Kleinmann's Egyptian Tortoise

Kleinmann's Egyptian Tortoise, scientific name Testudo kleinmanni, is a species of land dwelling turtle that is part of the Testudinidae Family of terrestrial shelled reptiles. This species has a carapace that is high domed and comes in an array of colors from ivory to yellow to gold and dark brown. This species is known for its small size, as it is the second smallest species of tortoise in the world. Adult males grow to be only around 4 inches (10.6 centimeters) in length and weight between 5.6 to 8.8 ounces (160 to 250 grams). The adult females in the species are a little bit larger, averaging about 5.67 inches (14.4 cm) in length and weighing 10.6 to 12.4 ounces (300 to 350 grams). The species eats a variety of grasses, leaves, flowers and fruits. They live in desert and semi-desert habitats are not only found in small areas of the Sinai Desert and along Egypt's Mediterranean coast around the cities of Alexandria and Marsa Matruh. The species has been listed as being critically endangered by the IUCN Red List, and its population has been decreasing. This species is affected by the developmental and industrial pressures that cause a loss in the integrity of its habitat and having its food-source be overgrazed because of human agriculture.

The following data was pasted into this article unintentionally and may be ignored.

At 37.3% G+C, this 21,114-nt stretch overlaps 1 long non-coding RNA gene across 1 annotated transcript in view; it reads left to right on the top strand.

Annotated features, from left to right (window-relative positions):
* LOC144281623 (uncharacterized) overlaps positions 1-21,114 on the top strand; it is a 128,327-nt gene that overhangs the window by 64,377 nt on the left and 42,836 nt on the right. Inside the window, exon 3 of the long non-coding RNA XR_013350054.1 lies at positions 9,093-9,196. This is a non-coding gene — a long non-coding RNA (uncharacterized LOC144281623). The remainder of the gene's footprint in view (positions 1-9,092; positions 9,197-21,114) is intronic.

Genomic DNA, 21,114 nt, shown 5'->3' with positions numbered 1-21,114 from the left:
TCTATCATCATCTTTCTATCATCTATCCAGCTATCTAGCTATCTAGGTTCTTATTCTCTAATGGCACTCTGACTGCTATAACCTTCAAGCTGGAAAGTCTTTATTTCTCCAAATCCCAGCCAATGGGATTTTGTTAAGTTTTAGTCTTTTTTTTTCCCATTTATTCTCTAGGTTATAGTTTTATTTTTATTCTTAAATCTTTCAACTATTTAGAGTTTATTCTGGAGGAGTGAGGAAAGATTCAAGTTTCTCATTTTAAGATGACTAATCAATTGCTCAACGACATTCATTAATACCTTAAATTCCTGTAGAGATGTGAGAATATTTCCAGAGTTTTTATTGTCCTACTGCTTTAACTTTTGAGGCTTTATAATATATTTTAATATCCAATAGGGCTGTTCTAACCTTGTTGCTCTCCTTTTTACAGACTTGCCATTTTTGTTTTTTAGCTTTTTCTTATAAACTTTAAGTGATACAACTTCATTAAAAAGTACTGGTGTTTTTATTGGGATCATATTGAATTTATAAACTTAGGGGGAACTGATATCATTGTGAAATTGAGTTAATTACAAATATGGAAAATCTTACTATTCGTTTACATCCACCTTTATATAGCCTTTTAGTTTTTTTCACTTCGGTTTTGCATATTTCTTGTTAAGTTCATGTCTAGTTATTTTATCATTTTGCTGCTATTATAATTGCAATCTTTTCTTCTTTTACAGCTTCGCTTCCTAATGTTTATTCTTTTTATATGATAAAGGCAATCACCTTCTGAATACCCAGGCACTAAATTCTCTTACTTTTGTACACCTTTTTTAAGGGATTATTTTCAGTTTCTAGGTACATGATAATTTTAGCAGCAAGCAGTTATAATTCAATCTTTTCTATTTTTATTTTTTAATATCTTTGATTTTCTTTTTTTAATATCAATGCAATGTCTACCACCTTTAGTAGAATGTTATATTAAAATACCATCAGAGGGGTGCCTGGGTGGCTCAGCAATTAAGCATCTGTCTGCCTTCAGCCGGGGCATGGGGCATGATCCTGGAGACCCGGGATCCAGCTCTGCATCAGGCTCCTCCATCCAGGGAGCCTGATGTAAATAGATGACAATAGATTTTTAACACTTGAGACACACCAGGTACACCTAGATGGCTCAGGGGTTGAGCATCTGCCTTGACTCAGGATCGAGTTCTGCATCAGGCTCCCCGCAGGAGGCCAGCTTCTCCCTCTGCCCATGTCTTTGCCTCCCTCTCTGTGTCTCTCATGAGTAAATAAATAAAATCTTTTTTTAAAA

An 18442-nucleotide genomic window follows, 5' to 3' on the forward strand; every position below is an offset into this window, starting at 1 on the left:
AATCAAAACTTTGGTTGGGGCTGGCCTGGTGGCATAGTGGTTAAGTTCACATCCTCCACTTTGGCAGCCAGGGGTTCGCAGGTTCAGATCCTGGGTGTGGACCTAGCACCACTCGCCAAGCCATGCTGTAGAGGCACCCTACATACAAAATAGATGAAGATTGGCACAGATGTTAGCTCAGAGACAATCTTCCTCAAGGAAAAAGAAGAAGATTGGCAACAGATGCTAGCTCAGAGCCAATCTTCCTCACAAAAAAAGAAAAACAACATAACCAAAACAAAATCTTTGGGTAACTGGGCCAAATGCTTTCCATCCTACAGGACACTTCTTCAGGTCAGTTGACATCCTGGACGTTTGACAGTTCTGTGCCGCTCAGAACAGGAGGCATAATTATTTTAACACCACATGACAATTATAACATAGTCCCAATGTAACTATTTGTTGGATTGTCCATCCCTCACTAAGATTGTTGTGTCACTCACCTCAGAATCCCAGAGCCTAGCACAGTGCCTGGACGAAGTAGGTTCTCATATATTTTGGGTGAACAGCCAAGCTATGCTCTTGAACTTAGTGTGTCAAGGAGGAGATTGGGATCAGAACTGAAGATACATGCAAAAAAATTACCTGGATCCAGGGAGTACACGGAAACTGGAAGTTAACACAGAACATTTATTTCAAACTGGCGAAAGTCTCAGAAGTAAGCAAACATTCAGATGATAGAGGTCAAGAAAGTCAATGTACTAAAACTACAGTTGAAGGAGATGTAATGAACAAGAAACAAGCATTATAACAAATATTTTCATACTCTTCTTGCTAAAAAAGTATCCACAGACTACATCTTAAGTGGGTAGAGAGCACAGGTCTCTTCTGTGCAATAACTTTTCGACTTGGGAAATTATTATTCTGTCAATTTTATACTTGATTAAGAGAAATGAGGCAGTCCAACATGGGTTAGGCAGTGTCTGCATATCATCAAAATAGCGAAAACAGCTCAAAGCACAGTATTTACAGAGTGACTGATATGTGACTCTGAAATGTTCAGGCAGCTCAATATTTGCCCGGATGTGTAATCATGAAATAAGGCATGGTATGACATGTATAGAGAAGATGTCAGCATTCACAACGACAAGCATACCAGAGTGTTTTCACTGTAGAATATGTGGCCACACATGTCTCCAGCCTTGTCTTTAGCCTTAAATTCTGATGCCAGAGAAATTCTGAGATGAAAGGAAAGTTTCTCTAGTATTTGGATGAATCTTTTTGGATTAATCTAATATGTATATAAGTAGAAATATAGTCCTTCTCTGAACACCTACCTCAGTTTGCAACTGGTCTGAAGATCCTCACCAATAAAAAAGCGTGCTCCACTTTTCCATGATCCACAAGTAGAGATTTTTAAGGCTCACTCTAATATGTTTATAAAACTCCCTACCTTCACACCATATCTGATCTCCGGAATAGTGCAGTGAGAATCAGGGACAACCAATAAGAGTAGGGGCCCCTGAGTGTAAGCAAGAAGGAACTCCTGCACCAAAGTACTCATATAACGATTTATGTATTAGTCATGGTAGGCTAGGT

Conservation of the Native Reptiles of Egypt

There are directed steps that can be taken by those wishing to try and help support these and other native reptiles that can be found living in Egypt. Looking into organizations whose goal is to protect and conserved endangered wildlife, like the African Conservation Foundation (ACF), the Sahara Conservation Foundation (SCF) or any of the other organizations dedicated to protecting animals. Even if one does not donate money, just being able to educated oneself on the issues and what can be done to help conserve and protect these animals and their environments is a big step forward.

Native Reptiles of EgyptScientific Name
Fan-Footed GeckoPtyodactylus hasselquistii
Nile Soft-Shell TurtleTrionyx triunguis
False Smooth SnakeMacroprotodon cucullatus
Desert MonitorVaranus griseus
Kleinmann's Egyptian Tortoise
Testudo kleinmanni
Hawksbill Sea TurtleEretmochelys imbricata
Small-Spotted LizardMesalina guttulata
Common Blind SnakeIndotyphlops braminus
Ocellated SkinkChalcides ocellatus
Egyptian Black Desert CobraWalterinnesia aegyptia